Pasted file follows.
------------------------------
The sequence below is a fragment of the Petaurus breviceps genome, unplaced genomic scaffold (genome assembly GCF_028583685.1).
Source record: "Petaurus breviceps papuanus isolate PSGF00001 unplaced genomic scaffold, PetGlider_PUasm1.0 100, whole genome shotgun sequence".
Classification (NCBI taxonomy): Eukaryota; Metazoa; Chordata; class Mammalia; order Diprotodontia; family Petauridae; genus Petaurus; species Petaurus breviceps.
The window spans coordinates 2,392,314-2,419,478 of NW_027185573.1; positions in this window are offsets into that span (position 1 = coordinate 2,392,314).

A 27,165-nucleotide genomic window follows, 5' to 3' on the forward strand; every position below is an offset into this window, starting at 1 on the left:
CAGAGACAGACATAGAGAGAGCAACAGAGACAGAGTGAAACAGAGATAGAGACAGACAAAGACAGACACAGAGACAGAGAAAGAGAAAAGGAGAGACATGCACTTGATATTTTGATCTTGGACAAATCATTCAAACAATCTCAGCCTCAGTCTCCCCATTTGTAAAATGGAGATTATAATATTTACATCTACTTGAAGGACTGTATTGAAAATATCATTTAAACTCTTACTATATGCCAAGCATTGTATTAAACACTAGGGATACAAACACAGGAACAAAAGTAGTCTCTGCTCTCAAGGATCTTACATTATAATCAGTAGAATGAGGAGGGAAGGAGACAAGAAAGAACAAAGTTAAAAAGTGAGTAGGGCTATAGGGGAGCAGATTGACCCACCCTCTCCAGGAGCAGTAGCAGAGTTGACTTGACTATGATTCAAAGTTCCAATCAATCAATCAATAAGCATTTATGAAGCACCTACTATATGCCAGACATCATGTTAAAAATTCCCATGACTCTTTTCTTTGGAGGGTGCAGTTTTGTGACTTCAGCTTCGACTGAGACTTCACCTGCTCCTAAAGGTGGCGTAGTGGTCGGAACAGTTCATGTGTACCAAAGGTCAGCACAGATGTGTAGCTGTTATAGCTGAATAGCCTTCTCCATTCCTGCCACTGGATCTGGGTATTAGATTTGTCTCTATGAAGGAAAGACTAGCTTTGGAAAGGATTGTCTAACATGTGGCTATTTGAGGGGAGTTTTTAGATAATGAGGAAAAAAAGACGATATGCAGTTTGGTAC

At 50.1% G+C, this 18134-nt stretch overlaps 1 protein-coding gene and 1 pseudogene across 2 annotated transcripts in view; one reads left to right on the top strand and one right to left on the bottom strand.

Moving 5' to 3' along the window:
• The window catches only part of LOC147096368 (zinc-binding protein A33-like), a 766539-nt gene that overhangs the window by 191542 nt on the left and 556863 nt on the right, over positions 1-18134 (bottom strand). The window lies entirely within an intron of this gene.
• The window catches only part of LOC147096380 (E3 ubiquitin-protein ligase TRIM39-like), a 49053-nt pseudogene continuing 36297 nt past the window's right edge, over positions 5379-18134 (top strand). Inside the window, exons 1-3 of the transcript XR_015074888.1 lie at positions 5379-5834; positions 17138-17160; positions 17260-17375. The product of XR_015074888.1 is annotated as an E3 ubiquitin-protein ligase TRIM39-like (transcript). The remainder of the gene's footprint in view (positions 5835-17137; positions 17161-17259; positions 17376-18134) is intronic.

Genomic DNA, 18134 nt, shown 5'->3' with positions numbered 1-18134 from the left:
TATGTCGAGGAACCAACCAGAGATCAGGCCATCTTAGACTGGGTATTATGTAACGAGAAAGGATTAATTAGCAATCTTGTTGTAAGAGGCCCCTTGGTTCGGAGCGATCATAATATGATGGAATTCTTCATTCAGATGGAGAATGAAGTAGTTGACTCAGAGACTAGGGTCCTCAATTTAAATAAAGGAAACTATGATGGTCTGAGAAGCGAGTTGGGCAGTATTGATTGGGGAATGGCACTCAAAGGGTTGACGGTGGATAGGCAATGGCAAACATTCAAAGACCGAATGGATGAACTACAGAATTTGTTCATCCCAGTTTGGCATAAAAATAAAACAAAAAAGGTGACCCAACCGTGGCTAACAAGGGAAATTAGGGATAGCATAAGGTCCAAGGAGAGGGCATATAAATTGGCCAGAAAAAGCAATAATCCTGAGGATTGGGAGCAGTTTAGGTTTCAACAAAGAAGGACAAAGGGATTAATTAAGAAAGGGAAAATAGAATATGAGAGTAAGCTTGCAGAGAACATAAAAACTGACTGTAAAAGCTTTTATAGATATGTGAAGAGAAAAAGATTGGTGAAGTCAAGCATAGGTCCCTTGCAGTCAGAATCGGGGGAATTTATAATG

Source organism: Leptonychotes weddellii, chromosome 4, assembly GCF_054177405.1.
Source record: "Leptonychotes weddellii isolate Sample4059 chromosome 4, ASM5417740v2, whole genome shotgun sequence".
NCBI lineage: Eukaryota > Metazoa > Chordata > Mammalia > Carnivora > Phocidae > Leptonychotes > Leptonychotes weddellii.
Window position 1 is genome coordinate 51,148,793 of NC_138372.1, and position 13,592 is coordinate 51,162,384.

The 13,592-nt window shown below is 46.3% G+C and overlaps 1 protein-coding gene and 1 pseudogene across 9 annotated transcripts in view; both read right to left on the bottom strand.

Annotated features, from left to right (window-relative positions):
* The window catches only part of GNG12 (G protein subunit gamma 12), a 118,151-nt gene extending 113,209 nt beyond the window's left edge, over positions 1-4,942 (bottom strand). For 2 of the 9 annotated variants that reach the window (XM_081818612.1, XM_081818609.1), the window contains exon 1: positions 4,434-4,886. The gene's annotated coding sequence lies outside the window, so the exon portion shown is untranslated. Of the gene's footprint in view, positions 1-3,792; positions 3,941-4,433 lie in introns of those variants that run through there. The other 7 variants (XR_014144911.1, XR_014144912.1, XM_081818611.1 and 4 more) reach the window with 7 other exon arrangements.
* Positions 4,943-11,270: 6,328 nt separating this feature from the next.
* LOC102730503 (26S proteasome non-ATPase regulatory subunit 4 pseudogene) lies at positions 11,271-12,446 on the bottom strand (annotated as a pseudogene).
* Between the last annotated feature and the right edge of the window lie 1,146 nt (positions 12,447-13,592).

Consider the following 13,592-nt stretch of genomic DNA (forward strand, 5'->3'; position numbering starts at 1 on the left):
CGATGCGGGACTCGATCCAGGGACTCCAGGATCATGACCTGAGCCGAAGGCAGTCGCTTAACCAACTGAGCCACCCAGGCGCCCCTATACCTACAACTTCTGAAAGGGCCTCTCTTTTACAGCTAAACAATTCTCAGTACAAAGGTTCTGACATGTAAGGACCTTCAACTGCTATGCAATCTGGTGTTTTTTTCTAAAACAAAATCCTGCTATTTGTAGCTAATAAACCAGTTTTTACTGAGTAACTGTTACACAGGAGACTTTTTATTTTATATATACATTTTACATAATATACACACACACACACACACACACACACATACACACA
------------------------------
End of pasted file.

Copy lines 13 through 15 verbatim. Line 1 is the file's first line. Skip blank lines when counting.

Source organism: Leptonychotes weddellii, chromosome 4, assembly GCF_054177405.1.
Source record: "Leptonychotes weddellii isolate Sample4059 chromosome 4, ASM5417740v2, whole genome shotgun sequence".
NCBI lineage: Eukaryota > Metazoa > Chordata > Mammalia > Carnivora > Phocidae > Leptonychotes > Leptonychotes weddellii.